|SUNDAY HOMILIES FOR YEAR B|
|By Fr Munachi E. Ezeogu, cssp|
|Homily for 5th Sunday in Ordinary Time- on the Epistle|
Paul's Understanding of Ministry
|Job 7:1-4, 6-7||1 Corinthians 9:16-19, 22-23||Mark 1:29-39|
Religion is the most flourishing industry in Africa. You can have up to ten different churches within one street block. There are cases where as many as three different churches are located in one building. This poses for the average Christian the question of how to differentiate the genuine from the fake. Jesus cautions us that there will indeed be fake preachers, ministries and churches.
Not everyone who says to me, ‘Lord, Lord,’ will enter the kingdom of heaven, but only the one who does the will of my Father in heaven. 22 On that day many will say to me, ‘Lord, Lord, did we not prophesy in your name, and cast out demons in your name, and do many deeds of power in your name?’ 23 Then I will declare to them, ‘I never knew you; go away from me, you evildoers’ (Matthew 7:21-23).
In today’s 2nd reading from the First Letter to the Corinthians, Paul talks about his own ministry. Using Paul as a model for evangelists, missionaries and preachers, we are able to evaluate the genuineness and faithfulness of modern-day ministers to the ideal that we see in Paul.
In today’s reading, Paul does not tell us everything about ministry. What he tells us, however, can be summarised under three headings: (a) why he became a minister, (b) how he measures his success as a minister, and (c) how he goes about his ministry.
On why he became a preacher, Paul tells us that it was not his natural choice of profession but a calling from God. It is a divine obligation laid on him, a commission entrusted to him by God Himself. As a result he cannot boast about his ministry or see it simply as a career. It is a vocation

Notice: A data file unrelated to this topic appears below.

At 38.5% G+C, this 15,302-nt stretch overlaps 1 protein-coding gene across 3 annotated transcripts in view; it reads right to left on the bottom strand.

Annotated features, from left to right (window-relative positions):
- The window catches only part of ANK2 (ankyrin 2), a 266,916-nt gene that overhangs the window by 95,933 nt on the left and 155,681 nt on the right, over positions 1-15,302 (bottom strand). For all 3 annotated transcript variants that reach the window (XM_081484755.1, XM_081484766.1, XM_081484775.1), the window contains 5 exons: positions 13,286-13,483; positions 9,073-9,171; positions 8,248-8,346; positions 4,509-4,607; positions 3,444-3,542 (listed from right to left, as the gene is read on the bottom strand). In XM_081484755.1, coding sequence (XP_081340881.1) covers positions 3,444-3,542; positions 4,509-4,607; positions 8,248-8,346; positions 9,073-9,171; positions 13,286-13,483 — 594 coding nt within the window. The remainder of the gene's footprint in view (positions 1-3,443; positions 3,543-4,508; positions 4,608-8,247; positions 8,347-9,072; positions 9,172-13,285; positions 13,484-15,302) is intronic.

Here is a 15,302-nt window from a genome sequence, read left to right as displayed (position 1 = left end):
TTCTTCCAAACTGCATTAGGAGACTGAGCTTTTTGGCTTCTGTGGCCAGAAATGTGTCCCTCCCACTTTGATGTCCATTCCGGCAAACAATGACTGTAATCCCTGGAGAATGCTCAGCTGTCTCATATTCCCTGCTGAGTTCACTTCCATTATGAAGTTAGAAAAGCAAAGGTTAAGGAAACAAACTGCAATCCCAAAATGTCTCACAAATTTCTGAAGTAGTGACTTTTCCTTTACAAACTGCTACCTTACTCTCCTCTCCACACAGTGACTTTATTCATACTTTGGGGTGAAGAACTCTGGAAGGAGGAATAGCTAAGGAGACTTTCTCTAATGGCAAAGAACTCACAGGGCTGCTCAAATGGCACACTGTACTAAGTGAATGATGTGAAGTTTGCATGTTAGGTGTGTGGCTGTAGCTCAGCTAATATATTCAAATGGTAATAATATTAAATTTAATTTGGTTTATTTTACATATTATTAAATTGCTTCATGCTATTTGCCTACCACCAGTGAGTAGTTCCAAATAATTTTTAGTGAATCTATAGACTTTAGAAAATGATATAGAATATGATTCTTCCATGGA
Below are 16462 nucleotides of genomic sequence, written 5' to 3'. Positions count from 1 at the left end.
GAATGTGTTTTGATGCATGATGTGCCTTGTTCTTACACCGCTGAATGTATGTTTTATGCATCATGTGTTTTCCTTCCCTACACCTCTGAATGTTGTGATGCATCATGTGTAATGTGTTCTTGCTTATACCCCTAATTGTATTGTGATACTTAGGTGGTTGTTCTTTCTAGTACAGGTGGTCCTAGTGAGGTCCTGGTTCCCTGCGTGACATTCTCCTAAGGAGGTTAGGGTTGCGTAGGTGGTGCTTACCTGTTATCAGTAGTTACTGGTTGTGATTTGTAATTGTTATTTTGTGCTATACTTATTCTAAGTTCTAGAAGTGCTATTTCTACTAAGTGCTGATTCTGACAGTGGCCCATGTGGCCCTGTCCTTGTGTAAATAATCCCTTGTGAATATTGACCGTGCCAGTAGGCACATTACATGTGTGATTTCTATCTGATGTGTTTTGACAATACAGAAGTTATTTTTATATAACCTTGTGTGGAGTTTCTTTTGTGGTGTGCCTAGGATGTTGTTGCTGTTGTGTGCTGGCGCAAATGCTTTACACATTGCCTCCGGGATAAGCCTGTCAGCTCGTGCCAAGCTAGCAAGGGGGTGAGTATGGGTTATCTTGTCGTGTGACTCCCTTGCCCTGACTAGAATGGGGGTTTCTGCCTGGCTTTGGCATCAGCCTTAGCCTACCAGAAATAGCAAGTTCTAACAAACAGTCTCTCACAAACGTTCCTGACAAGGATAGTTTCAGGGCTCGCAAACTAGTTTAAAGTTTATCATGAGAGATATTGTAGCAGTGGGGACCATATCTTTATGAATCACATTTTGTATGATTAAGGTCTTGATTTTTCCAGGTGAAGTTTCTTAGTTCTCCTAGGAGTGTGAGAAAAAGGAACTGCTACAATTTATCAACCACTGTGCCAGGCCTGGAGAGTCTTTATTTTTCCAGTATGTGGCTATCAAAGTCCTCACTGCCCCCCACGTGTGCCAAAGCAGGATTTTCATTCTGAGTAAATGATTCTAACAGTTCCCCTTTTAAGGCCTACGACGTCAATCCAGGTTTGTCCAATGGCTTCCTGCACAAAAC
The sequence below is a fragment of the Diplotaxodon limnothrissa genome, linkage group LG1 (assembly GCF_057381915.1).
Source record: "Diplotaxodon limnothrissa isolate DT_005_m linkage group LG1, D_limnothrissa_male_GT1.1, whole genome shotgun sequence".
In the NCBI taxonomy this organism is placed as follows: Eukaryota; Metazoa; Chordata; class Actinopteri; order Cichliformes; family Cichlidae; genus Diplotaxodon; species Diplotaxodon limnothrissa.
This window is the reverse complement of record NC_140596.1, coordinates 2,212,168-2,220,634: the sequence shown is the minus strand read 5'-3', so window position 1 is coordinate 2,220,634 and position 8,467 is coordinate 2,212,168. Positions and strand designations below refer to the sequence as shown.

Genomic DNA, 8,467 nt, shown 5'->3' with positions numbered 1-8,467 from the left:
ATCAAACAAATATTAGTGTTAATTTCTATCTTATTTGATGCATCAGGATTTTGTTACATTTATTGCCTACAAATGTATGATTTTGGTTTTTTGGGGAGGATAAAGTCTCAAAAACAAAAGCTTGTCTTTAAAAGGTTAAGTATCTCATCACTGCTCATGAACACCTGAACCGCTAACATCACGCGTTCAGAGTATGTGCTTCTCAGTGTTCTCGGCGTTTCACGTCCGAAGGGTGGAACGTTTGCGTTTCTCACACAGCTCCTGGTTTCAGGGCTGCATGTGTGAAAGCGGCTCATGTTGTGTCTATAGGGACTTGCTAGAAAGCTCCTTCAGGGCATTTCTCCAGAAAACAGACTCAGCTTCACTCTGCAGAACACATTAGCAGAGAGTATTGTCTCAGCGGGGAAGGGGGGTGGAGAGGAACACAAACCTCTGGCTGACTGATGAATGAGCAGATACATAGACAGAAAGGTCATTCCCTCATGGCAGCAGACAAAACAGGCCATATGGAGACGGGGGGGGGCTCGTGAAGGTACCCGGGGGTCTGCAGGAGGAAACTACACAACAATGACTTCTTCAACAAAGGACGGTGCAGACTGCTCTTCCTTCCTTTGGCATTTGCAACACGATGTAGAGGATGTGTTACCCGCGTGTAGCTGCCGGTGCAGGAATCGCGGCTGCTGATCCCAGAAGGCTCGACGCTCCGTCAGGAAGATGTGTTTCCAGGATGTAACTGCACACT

If I proclaim the gospel, this gives me no ground for boasting, for an obligation is laid on me, and woe to me if I do not proclaim the gospel 17 For if I do this of my own will, I have a reward; but if not of my own will, I am entrusted with a commission (1 Corinthians 9:16-17).
There are people who go into ministry because they could not find another job. There are people who take to ministry because it pays well. For such people the first commandment becomes, “Thou shall pay thy tithe.” Tithing becomes more important for them than everything that Jesus taught. Paul, like Jesus, saw ministry as a call to serve not to be served (Matthew 20:28).
The second point we see in Paul’s ministry is how he evaluates his success as a preacher? Paul does not evaluate the success of his ministry as many modern-day preachers do by the size of their church building, the size of their bank account or how much they take in the collection plate. He measures his success simply by how many souls he can reach with the liberating gospel of Jesus Christ. To make it easier for people to receive his preaching, he offers it free of charge, though he knows fully well the Lord’s command that “those who proclaim the gospel should get their living by the gospel” (1 Corinthians 9:14).
What then is my reward? Just this: that in my proclamation I may make the gospel free of charge, so as not to make full use of my rights in the gospel. 19 For though I am free with respect to all, I have made myself a slave to all, so that I might win more of them (verses 18-19).
We now come to the final point, Paul’s style of ministry. Paul has one gospel, but he presents it differently to different audiences. He adapts it to their different situations. He adapts not only his preaching style, but also his personal life-style – his eating, dressing, and social habits – to make it serve and enhance the appeal of the gospel to the audience at hand.
To the Jews I became as a Jew, in order to win Jews. To those under the law I became as one under the law (...) so that I might win those under the law. 21 To those outside the law I became as one outside the law (...) so that I might win those outside the law. 22 To the weak I became weak, so that I might win the weak. I have become all things to all people, that I might by all means save some (1 Corinthians 20-22).
Most preachers today blame people who sleep during the homily. Paul would blame the preacher. If you find anyone sleeping during the homily, wake up the preacher. Paul adapts his message according to his audience. He presents the same gospel as good news to different audiences. This is one great challenge to the established churches in our times, as we see entire populations leaving our churches – teenagers, young adults, blacks, the educated class, homosexuals. The challenge for us is to become all things to all people, so that people of every class, culture and sub-culture can hear in our presentation of the gospel the good news that is music to every human heart.
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